Stewart McDonald: The PM’s speech at the UN was her chance to show global leadership. But she blew it

Posted On: 
6th October 2017

We can no longer rely on this Conservative Prime Minister to lead on the global stage. But Scotland can step up, says Stewart McDonald

Theresa May speaking at the United Nations in September
Credit: 
PA Images

As world leaders descended on Manhattan for the recent UN general assembly, you could be forgiven for feeling sorry for them as they try to wade through the many international problems we face. Saddled with complex political realities, the grinning diplomatic niceties and burdened with the huge expectation of getting something – anything – done, it must have caused its fair number of headaches.

For most world leaders that must be a nightmare at the best of times. For our own prime minister? Well, she had to do it with Boris in tow. I’m not sure I’d wish that on my worst enemy.

But given the complexity of the many domestic issues that the prime minister has to wade through back home, not to mention the issue of Brexit, this was a chance for her to show that she could do proper international leadership, by showing that she understood international anxieties on the global stage and that she was a solutions PM for a world in need of solutions. She blew it.

The big discussion that needed to be had was undoubtedly on international security. At a time when there is a resurgent Russia, a menacing North Korea and an unpredictable incumbent on Pennsylvania Avenue, and many complex political realities biting to unravel the UN project around the world, the prime minister should have thrown down the gauntlet and sought a renaissance of the values under which the nations gathered in Manhattan.

As the rules-based order that underpins democracy, stability and security around the world becomes increasingly strained, the prime minister should have used her UN speech to unify those wanting to maintain peace among nations. Unburdened by Brexit for just a short period of time, she could have pitched herself as an ambitious international thinker – as Emmanuel Macron did in his recent speech at Sorbonne University. That would have been the mark of a truly ‘global Britain’.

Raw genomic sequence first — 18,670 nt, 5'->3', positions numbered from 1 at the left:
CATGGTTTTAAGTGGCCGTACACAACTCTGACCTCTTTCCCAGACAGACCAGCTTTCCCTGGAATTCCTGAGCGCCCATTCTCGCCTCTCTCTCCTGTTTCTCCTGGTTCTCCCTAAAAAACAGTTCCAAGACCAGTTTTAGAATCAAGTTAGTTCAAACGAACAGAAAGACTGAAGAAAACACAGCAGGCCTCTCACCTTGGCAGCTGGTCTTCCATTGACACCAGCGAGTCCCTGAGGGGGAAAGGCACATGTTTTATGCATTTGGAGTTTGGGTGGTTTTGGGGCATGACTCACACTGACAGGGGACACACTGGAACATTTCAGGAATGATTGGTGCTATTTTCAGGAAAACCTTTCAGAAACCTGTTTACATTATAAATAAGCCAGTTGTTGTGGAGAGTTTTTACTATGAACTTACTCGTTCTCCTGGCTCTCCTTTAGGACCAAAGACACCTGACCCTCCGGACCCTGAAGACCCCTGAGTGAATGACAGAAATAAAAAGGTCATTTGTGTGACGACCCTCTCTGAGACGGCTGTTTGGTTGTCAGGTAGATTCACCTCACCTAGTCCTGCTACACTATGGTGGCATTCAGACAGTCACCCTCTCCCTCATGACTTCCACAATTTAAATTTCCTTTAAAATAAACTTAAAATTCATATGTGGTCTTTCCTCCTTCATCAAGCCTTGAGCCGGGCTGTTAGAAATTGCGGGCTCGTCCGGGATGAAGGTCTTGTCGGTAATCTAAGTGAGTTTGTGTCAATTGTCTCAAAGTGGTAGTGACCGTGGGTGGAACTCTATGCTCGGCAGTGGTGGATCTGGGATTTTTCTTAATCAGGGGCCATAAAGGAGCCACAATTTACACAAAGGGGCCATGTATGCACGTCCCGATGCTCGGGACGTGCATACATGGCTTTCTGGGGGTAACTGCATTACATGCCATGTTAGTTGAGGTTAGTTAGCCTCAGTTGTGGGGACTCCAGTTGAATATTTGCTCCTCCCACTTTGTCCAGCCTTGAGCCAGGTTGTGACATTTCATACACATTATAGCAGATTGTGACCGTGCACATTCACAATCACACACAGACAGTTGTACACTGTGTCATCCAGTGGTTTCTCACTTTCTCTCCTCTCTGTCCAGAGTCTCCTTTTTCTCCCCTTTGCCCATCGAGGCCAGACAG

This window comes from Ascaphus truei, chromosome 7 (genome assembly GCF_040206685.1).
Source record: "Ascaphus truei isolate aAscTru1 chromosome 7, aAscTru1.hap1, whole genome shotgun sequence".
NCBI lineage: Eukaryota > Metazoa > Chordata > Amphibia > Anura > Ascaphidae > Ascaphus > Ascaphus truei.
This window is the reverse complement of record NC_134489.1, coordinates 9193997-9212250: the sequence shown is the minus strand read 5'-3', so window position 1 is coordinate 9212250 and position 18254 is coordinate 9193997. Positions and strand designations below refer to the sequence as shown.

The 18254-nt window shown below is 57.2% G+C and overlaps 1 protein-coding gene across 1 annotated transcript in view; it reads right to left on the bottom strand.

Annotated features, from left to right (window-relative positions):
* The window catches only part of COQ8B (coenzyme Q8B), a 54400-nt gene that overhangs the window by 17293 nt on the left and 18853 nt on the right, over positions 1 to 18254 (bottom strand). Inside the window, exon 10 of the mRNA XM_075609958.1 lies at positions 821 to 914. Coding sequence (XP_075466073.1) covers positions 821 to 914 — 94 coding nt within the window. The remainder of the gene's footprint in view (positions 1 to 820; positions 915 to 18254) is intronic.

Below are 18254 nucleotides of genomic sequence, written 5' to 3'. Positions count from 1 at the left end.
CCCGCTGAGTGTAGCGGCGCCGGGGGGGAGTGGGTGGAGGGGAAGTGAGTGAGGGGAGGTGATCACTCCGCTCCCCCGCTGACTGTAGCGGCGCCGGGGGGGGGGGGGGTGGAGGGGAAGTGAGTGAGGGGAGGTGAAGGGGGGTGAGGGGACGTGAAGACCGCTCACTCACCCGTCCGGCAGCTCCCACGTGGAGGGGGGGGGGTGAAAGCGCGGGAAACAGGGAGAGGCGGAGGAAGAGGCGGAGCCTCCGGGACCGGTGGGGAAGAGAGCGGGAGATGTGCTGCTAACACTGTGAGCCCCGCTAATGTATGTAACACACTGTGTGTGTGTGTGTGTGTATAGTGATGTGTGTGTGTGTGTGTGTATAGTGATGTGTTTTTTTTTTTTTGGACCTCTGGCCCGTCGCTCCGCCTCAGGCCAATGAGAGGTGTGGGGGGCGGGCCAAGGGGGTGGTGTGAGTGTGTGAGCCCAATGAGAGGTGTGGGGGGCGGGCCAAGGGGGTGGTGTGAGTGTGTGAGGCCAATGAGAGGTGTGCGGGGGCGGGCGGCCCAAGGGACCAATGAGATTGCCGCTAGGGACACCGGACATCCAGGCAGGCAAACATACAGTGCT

What did she do? Threaten to cut Britain’s funding to the UN. Another step back from the international projects with which we have such a proud history.

Threatening to withdraw Britain’s financial support from the UN only further adds to the wider anxiety that those running the show – and, frankly, those hoping to run the show – are seeking a Britannic isolation that can only reap rewards for us based on an outdated view that the world owes Britain a living. It ain’t gonna happen.

For me, I wonder how different it could have been if Scotland had opted for independence just three years ago – up there as an equal player, an EU and NATO nation determined to show leadership on the world stage.

The work that an independent Scotland can do internationally might not be flashy or brash. That is no bad thing. Most nations are getting on with smart security cooperation, joint international peacekeeping missions and development projects that underpin stability and prosperity. That is the turf I want Scotland to be on.

Britain is bogged down in its own baggage and there is no solution to be found in trying to write its future in isolation.

Keeping in mind that this may well have been her last UN outing as prime minister, I can’t help wonder what possessed her to use her time at the UN to make such unnecessary threats. Then again, political calculation isn’t her forte.

It is an unfortunate situation that we feel we can no longer rely on our own prime minister to speak up for global partnership and solutions, but I am determined to ensure the UK commits itself to such values, which will ultimately provide a more secure future across the globe.

That famous SNP saying, “Stop the world, Scotland wants to get on” (first used by Winnie Ewing in 1967) isn’t an invitation for our neighbour to get off. We will work with our closest ally on many domestic, international and security matters. A diminished Britain is bad for an independent Scotland too. I just wish they’d see it themselves from time to time.  

 

Stewart McDonald is MP for Glasgow South and SNP defence spokesperson